• damaging a nerve in your elbow so you no longer feel pain there

The benefits of surgery for tennis elbow have not yet been proven. It may improve your symptoms, but this could be because your condition was getting better anyway, or may be due to the placebo effect. This is when you feel better after having a "dummy" treatment, rather than a "real" treatment.

After surgery, you should be able to start playing sport again within four to six months.

Calcific tendonitis

If calcium deposits have formed in the tendon in your shoulder, you can have surgery to remove these. This can be done using a technique called Arthroscopy. An arthroscopy is a form of keyhole surgery that is used to look inside a joint and repair any damage that has occurred. Only a very small cut is made in your body.

Biceps tendonitis

Biceps tendonitis affects the tendon that attaches the muscle on the front of your upper arm (bicep) to your shoulder. You can have surgery to reattach the end of the tendon to the bone in your upper arm (humerus). This may be considered if you are in severe pain or if you have torn the tendon.

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Prevention

Exercises

Exercising the affected area will strengthen the muscles around the tendon and prevent further problems. See a physiotherapist for advice on the best stretching and strengthening exercises to do.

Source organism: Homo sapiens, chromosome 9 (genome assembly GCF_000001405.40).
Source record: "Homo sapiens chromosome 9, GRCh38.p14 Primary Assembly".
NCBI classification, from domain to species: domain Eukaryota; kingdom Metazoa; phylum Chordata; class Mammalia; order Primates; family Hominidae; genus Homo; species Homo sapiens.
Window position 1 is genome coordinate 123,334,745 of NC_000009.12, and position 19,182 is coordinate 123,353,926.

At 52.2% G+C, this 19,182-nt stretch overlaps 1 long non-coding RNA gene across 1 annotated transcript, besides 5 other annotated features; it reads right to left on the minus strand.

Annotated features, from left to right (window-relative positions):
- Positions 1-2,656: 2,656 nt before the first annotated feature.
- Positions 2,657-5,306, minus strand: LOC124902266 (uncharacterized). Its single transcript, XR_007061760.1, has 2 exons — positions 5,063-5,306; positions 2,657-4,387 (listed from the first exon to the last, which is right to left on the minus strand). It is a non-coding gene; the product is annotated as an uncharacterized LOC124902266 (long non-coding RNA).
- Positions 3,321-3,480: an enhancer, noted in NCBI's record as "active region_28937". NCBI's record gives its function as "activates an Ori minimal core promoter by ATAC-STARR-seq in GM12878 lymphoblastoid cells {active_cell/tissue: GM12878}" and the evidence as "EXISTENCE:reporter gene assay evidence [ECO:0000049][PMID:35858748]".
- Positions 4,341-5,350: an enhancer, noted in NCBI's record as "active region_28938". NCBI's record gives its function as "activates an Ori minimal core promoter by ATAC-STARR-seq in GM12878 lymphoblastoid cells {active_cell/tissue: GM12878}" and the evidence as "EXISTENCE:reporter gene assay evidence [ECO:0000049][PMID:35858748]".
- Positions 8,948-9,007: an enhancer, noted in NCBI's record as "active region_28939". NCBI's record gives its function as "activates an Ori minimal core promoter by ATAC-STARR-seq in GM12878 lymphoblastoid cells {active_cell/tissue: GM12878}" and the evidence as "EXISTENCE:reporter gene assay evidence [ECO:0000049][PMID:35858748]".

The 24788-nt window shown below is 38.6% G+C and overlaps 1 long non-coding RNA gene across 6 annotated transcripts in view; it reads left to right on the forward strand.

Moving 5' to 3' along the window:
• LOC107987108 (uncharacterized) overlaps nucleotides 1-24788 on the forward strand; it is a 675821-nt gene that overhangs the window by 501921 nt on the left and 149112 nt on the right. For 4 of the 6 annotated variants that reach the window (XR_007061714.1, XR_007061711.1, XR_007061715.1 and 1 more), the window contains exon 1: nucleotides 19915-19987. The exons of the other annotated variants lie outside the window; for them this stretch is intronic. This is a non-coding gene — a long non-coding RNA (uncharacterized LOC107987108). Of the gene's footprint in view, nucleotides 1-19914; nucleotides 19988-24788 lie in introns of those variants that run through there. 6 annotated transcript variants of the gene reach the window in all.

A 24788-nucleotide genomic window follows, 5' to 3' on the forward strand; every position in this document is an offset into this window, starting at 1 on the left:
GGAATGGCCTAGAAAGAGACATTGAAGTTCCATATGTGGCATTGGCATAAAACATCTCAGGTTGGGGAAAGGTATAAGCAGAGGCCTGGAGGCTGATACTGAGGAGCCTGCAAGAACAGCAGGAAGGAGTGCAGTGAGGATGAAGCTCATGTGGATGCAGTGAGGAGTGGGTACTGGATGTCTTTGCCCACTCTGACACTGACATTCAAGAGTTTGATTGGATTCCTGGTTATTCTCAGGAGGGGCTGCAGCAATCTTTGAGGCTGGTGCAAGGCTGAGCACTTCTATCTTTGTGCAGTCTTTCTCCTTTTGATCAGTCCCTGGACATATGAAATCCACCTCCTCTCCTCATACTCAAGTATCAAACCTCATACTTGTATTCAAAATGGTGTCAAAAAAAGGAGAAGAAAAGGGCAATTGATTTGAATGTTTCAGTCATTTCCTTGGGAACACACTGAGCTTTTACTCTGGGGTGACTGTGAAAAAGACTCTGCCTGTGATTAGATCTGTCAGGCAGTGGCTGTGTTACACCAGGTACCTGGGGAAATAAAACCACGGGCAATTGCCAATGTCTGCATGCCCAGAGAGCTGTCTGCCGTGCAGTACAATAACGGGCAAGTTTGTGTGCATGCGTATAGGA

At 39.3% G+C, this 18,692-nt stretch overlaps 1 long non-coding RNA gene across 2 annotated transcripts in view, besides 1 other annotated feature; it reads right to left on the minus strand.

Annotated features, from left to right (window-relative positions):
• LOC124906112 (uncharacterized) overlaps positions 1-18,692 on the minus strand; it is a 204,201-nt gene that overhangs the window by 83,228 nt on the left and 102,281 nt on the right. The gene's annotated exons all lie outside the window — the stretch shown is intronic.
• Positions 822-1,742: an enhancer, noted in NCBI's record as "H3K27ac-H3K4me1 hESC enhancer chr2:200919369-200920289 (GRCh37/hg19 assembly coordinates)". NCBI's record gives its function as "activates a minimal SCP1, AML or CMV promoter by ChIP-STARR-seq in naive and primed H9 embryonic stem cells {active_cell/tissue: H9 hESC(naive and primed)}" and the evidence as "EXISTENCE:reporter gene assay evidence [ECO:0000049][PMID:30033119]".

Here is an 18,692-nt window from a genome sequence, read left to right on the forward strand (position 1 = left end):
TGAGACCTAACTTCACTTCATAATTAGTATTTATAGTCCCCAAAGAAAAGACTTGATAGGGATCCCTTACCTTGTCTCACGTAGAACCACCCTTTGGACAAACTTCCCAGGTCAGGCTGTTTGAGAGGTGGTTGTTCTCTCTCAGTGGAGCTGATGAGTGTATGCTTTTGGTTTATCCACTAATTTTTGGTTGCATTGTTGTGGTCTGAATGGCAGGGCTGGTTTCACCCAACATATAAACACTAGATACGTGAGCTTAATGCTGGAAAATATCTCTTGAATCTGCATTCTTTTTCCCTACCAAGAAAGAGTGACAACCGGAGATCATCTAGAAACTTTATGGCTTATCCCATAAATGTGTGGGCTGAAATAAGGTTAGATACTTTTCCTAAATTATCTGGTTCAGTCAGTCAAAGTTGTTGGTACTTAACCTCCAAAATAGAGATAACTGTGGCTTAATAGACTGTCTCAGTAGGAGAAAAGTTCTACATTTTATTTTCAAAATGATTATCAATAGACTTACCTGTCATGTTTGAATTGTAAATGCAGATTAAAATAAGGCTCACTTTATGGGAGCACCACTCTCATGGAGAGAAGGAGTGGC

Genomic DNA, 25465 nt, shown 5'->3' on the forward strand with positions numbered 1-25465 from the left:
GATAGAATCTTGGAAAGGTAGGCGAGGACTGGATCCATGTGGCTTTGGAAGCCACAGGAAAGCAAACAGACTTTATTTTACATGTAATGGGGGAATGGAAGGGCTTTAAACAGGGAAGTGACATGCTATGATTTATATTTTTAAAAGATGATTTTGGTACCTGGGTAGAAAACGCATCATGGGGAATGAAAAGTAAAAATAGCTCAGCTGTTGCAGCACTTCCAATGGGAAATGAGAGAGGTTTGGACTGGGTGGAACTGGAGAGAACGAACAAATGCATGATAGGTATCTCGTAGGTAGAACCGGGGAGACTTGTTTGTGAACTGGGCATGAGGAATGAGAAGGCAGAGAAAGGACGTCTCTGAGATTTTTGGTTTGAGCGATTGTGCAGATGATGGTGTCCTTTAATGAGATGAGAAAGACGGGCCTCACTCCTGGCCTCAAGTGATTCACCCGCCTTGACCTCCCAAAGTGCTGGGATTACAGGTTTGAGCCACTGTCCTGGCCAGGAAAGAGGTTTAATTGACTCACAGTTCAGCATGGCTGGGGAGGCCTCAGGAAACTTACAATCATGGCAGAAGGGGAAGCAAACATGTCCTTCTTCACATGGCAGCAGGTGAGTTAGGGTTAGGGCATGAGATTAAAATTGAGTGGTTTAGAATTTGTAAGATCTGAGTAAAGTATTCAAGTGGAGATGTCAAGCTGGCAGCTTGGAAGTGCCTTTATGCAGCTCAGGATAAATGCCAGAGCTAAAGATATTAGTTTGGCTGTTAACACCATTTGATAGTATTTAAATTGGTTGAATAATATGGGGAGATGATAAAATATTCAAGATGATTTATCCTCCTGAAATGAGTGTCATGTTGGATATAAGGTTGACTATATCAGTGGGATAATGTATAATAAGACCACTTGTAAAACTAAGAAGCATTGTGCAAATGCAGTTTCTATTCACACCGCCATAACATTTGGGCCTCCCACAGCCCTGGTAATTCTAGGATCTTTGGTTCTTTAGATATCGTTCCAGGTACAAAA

If you play sport or exercise a lot, you can try to prevent tendonitis by warming up and stretching properly before you start to exercise. You should also do exercises and stretches to cool down when you finish. 

If a sporting activity has caused tendonitis in the past, you may be able to make changes to prevent this happening again. For example, you may be able to use different sports equipment, or your sports coach may be able to advise you about a different technique. 

Physiotherapists and Occupational therapists can give useful advice about joint protection.

Avoid repetitive movements

Avoid repetitive movements of the affected area. If this is not possible, it is very important to have regular rests.

If you have tendonitis and have to use repetitive movements in your job, ask your employer to provide rest periods and different duties for you. It may be possible to move your computer keyboard or mouse into a more comfortable position. See preventing repetitive strain injury for more advice.